The University of Melbourne
ICMPC posterFINAL6Aug.pdf (1.93 MB)

Hannah Taylor Poster ICMPC 2023 Tokyo - Paper 413

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Listening to music is known as being a pleasurable experience for healthy people (Martinez-Molina, 2019). But how is music used and experienced by those with eating disorders? As anorexia nervosa, bulimia nervosa, and binge-eating disorder are rising in prevalence (Keel, 2017), a rise exacerbated by the Covid-19 pandemic (Mahoney et al., 2021), the urgency to understand and consider novel interventions for these mental illnesses is intensifying. While music therapy is available as a treatment for each of these disorders, using music as a tool for emotion regulation, few studies of rigorous design investigate how music is used or experienced by people with eating disorders in their daily lives. This research explores pleasure and reward from music in a population with eating disorders, and potential similarities between binge-eating, addictive behavior, and music-use habits.


The aim of this research is to explore and synthesise the current state of knowledge across the eating disorder and the music literature. Such a synthesis is important for understanding any benefits or risks music therapy might pose to people with eating disorders. Pleasure and reward are key themes that have an impact on how music is used and experienced by this population, and similarities and differences between eating behavior, addictive behavior, and music use, should be further considered. A theoretical model is proposed as a foundation for future research seeking to understand interactions between these themes.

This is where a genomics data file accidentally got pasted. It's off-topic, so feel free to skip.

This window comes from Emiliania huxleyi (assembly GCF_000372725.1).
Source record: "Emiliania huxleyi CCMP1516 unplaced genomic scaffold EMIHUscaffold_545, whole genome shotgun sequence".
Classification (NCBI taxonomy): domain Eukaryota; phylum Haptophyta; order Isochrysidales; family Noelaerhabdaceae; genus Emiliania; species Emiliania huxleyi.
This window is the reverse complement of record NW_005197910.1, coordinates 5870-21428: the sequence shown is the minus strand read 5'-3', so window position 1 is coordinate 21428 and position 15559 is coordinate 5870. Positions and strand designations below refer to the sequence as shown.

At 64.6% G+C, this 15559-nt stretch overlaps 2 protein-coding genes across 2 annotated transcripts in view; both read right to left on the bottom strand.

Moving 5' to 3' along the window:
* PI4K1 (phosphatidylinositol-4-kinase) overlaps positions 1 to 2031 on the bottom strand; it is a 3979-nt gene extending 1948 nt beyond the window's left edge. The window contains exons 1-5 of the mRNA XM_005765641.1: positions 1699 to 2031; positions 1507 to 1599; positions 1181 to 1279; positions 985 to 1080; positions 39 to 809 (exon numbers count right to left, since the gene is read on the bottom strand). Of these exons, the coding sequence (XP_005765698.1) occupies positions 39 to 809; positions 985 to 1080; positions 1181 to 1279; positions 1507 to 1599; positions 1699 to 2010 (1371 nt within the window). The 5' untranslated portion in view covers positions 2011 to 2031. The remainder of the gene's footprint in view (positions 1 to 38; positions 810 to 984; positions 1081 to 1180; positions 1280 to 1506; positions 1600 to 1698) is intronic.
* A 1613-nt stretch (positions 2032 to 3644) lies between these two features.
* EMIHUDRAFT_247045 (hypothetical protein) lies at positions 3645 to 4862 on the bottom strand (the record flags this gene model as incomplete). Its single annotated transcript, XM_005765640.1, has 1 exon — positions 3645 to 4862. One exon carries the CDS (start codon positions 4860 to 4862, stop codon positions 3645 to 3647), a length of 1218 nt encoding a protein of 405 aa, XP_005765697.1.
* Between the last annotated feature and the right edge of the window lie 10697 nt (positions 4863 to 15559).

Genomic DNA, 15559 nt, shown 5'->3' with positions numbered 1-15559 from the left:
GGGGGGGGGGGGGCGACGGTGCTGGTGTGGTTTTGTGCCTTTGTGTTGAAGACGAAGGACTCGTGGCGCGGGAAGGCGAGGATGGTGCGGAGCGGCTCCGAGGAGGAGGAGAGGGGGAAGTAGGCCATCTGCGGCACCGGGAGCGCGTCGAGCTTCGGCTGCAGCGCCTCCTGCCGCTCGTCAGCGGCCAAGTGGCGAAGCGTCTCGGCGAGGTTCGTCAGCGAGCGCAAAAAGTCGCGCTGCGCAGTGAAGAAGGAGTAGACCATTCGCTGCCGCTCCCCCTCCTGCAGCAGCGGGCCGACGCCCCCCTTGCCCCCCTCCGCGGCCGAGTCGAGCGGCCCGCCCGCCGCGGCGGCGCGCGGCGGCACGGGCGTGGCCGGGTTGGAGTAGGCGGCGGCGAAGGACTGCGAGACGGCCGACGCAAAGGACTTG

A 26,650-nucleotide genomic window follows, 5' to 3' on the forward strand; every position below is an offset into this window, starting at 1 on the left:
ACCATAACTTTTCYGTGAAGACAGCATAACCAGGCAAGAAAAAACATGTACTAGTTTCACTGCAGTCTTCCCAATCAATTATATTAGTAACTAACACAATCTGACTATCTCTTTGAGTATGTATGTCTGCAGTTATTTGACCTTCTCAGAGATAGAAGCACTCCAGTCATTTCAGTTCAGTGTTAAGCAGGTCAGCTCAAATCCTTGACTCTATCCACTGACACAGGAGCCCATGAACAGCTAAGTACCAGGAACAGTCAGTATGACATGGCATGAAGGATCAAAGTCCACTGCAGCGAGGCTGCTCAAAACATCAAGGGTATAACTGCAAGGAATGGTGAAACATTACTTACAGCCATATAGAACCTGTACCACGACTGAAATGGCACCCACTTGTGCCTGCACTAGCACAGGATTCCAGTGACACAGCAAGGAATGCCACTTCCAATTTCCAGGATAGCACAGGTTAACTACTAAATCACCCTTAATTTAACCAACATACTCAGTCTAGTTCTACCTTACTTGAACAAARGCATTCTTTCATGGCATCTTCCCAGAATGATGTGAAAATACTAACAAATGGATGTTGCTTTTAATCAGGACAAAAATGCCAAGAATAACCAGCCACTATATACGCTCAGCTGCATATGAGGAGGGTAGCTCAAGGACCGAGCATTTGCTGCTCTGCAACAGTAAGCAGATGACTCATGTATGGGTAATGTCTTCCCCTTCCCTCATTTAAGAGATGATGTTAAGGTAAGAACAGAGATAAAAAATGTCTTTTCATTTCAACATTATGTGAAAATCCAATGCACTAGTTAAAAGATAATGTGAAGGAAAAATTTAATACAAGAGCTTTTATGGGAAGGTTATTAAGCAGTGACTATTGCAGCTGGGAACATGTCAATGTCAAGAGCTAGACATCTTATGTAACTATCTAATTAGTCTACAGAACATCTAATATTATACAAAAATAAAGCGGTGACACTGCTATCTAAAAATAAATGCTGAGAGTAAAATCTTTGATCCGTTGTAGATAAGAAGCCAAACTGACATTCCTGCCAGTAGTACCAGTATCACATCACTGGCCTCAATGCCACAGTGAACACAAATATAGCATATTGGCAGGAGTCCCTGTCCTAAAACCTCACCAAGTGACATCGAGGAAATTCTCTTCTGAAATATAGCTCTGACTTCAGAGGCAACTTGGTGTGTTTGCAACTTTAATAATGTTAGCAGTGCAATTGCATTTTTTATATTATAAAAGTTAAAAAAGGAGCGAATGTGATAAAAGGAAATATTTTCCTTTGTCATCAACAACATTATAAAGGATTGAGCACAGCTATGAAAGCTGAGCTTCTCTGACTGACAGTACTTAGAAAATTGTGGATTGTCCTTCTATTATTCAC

Main Contribution

Synthesis of inter-disciplinary knowledge is essential for understanding how music is used and experienced by people with eating disorders. A systematic literature review was conducted which found a paucity of literature investigating music and eating disorders. This research explores music and eating disorders in more depth and proposes a theoretical model that connects these themes with pleasure, reward, and addictive behavior (Taylor, et al., 2023).


A deeper understanding of how people with eating disorders use and experience music may have diagnostic implications in the future and will support clinicians, music therapists, and researchers in subsequently devising appropriate interventions. The theoretical model will provide a foundation for future research to enhance our understanding of pleasure from music, similarities between experiences of pleasure from music, food, and addictive substances, and functions of the reward system in our brains.